Keep it as-is
Many companies let you keep your 401(k) with the former employer. However, some require that you withdraw the funds (noting you should really ONLY consider options of transferring to an IRA or another 401(k) as mentioned above) within the year. Each 401(k) is setup differently, so it’s important to work with your former HR department to understand your options as well as the timing of when it needs to happen.
Cash it out
NOT RECOMMENDED! While this is an option that is technically available to you, I struggle to even list this as an option. Cashing out your 401(k) involves paying taxes (Federal and/or State), significant IRS penalties if you are under the age of 59 1/2, as well as losing future retirement deferrals by not letting it grow for its intended purpose – retirement!
So, how do you work through which solution is best for you?
The answer to this question could probably warrant an ENTIRE post, but we’ll focus on just six key aspects to think through in the process:
1) Are you able to begin accessing the 401(k) with your new employer right away to roll funds into? Some companies require you wait a year before becoming eligible for a 401(k). For others, you actually have to elect NOT to participate in a 401(k) and are automatically enrolled.
2) Are you willing/able to manage your investments yourself? If so, an IRA can give you some extra flexibility.
3) Do you have an advisor that would help you manage the retirement account? Most advisors can’t work directly with a 401(k), but they can manage an IRA.
4) What are the fees associated with the 401(k) options? Look at outlining what the existing fees are with your current 401(k) (now clearly outlined on your quarterly statements thanks to a new law that went into effect in the last couple years) as well as what the fees may be with the new 401(k). Some costs are covered entirely by the employer, some may be fixed expenses, and others may be based on a percentage of your account value. Only one way to find out: run the numbers! There may be a clear winner, and it can also help you tell if an IRA may be a better target to send the funds to since most custodians allow you to open an IRA with very little money and with no annual/monthly fees.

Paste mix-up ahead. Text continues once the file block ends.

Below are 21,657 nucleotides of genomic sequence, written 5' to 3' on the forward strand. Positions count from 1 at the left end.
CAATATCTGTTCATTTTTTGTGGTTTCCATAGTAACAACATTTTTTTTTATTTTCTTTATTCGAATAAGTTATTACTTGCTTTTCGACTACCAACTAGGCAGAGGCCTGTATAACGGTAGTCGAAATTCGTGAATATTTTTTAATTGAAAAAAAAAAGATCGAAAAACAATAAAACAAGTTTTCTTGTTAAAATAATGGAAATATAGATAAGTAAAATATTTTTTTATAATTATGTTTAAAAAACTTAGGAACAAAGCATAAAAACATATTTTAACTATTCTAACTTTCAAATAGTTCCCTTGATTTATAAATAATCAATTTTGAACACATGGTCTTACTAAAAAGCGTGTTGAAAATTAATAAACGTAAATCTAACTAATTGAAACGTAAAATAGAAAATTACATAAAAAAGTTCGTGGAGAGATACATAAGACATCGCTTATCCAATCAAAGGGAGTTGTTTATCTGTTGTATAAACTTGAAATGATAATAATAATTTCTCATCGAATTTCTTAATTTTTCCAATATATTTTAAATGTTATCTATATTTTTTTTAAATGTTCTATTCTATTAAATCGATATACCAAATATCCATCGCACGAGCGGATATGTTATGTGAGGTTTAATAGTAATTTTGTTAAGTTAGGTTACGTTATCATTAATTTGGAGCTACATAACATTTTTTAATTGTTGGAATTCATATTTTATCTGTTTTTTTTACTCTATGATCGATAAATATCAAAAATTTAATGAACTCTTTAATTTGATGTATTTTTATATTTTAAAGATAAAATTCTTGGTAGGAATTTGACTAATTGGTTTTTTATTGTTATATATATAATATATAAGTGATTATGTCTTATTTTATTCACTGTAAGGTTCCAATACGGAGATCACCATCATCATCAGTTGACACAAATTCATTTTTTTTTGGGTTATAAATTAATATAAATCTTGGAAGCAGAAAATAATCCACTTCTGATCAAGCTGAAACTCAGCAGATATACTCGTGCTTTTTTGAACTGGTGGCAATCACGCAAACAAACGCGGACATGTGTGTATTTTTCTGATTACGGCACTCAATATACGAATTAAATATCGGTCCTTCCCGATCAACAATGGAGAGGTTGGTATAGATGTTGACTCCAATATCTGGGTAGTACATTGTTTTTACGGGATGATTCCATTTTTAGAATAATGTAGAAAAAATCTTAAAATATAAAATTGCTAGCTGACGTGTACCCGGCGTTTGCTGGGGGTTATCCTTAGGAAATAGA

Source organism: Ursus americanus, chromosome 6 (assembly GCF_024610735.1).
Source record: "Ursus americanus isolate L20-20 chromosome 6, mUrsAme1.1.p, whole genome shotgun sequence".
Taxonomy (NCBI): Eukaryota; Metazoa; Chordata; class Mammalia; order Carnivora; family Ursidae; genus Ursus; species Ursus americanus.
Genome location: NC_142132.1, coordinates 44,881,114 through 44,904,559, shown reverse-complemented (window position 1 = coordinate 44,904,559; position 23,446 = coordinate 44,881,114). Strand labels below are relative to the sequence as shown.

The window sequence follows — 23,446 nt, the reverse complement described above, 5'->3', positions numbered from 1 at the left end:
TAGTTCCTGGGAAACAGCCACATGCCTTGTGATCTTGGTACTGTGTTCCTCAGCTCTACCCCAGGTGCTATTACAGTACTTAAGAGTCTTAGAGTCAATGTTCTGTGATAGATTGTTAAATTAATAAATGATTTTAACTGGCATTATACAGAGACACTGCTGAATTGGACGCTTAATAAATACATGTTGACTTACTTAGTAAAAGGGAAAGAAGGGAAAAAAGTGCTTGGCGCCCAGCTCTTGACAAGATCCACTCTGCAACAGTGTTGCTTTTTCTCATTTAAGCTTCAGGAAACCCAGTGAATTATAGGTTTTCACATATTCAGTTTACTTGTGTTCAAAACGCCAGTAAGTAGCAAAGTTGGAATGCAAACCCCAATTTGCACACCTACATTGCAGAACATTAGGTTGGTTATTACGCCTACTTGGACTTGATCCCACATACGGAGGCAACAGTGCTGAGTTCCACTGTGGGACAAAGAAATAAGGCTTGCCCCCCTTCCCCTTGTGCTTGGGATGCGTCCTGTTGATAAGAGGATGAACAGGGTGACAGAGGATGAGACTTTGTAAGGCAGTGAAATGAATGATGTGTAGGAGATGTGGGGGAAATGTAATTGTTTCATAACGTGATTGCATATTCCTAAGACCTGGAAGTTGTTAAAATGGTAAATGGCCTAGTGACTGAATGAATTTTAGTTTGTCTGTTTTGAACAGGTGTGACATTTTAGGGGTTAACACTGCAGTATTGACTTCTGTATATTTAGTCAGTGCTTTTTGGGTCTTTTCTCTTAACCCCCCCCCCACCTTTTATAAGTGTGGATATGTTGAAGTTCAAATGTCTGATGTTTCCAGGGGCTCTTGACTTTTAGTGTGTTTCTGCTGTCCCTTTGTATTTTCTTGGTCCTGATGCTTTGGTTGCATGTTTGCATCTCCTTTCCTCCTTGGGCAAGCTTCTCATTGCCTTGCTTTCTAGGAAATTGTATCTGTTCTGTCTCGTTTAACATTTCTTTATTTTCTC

5) Are you looking for simplicity of options? 401(k) plans usually have 5-20 options of funds to invest in whereas an IRA typically has thousands and thousands of options – a bit “the world is your oyster” so to speak. Maybe the options paralyze you or maybe they inspire you since you’re not tied down to the options offered by the 401(k) plan(s). Potato/potato.
6) How old are you, and when do you plan to stop working? If you are at or near retirement, sometimes rolling your funds into a 401(k) can be attractive. Given that if the funds are in an IRA you MUST begin taking withdrawals at age 70 1/2, the 401(k) can keep letting your funds defer past this age provided you’re still employed.
- Have you rolled funds over from a prior employer?
Do you have a transition you are going through now?
Tell us what you chose (and why).